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Alfred Sisley Biography Continues

Important Art by Alfred Sisley

The below artworks are the most important by Alfred Sisley - that both overview the major creative periods, and highlight the greatest achievements by the artist.

Avenue of Chestnut Trees Near La Celle-Saint-Cloud (1867)

Avenue of Chestnut Trees Near La Celle-Saint-Cloud (1867)

Artwork description & Analysis: This monumental landscape was exhibited at the Salon of 1868. Avenue of Chestnut Trees Near La Celle-Saint-Cloud illustrates a hunting trail leading through a heavily shaded forest close to the village of La Celle. Sisley painted this subject two times before, in 1865. This painting's subject matter and intense color are reminiscent of the Barbizon school. In fact, the painting has been compared to Hobbema, Rousseau, Corot and Daubigny. Avenue of Chestnut Trees Near La Celle-Saint-Cloud is an example of Sisley's early work, which is known for the use of soft brushstrokes. His ability to represent the intense colors of the forest is achieved through the layering of green and gray tones. The deer standing to the right of the path may suggest a royal subject.

Napoleon III owned this royal hunting ground, which led Scott Schaeffer to believe that this is why the Salon Jury of 1868 accepted the painting. Moreover, Schaeffer states that Sisley's intention may have shown contempt for a royal subject through its representation in a landscape painting, which was considered an "inferior" genre. While Sisley's later work does seem to represent the sobering affects of modernity on nature, it is unknown if Sisley took a political stance in this work. Avenue of Chestnut Trees Near La Celle-Saint-Cloud may have been Sisley's examination of new subject matter, as he worked outside of the confines of the Academy, pioneering the Impressionist movement.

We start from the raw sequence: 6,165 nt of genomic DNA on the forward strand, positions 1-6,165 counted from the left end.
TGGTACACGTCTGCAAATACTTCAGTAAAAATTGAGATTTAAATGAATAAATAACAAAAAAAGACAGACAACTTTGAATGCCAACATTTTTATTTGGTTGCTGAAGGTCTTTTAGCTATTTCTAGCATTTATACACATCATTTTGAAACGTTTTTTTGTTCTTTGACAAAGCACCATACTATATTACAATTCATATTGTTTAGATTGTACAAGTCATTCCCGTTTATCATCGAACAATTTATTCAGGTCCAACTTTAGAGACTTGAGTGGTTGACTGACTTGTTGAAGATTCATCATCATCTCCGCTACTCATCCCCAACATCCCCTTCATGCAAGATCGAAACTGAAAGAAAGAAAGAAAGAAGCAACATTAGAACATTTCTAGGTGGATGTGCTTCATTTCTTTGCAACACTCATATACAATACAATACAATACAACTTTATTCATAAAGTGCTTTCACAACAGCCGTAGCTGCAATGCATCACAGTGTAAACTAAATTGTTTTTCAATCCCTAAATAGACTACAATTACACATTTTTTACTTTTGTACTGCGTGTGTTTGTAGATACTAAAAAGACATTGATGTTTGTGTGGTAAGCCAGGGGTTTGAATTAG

Oil on canvas - Southampton City Art Gallery

Footbridge at Argenteuil (1872)

Footbridge at Argenteuil (1872)

Artwork description & Analysis: Footbridge at Argenteuil (1872) is a landscape painting that captures modern life at the end of the 19th century. The subject matter is not typical of Sisley's oeuvre, yet the painting is stylistically representative of his work. Footbridge at Argenteuil is inspired by contemporary Japanese prints, in which, as here, the picture plane is the main focus of the composition. This is evident in the bridge, which dominates the canvas and flattens out the composition through the use of diagonal lines which evoke sharp, fast movement and thereby mimic the speed of modern day life. Additionally, the foreground is pushed forward and the canvas is cropped, which creates a similar sense of spontaneity of a photograph. The harmonious balance of muted dark and light colors allows the eye to move quickly across the canvas, giving the illusion of movement.

Footbridge at Argenteuil is similar to Gustave Caillebotte's Pont de l'Europe, 1876. Although it is unknown if Caillebotte was aware of Sisley's painting, the two artists chose similar subject matter and viewpoints to depict the landscape. The two works differ in the way the artists chose to capture contemporary life. Caillebotte's painting focuses on the figures, celebrating modernity through the fashion of the period. In comparison, Sisley's painting focuses on the architecture, only showing a vague interest in the people strolling along the bridge. Sisley celebrates modernity, but through the detailed innovative materials of the bridge.

Although there is a lack of obvious narrative, this painting is particularly informative about the context of the time. Footbridge at Argenteuil depicts the newly emerging middle class vacationing in the suburbs outside of Paris. This new access to leisure became more common with the development of industry and the newly constructed railroad along the Seine River. Impressionist artists began capturing this new subject matter, creating genres that were distinct from the limitations of the Academy.

Oil on canvas - Musée d'Orsay

The Bridge at Villeneuve-la-Garenne (1872)

The Bridge at Villeneuve-la-Garenne (1872)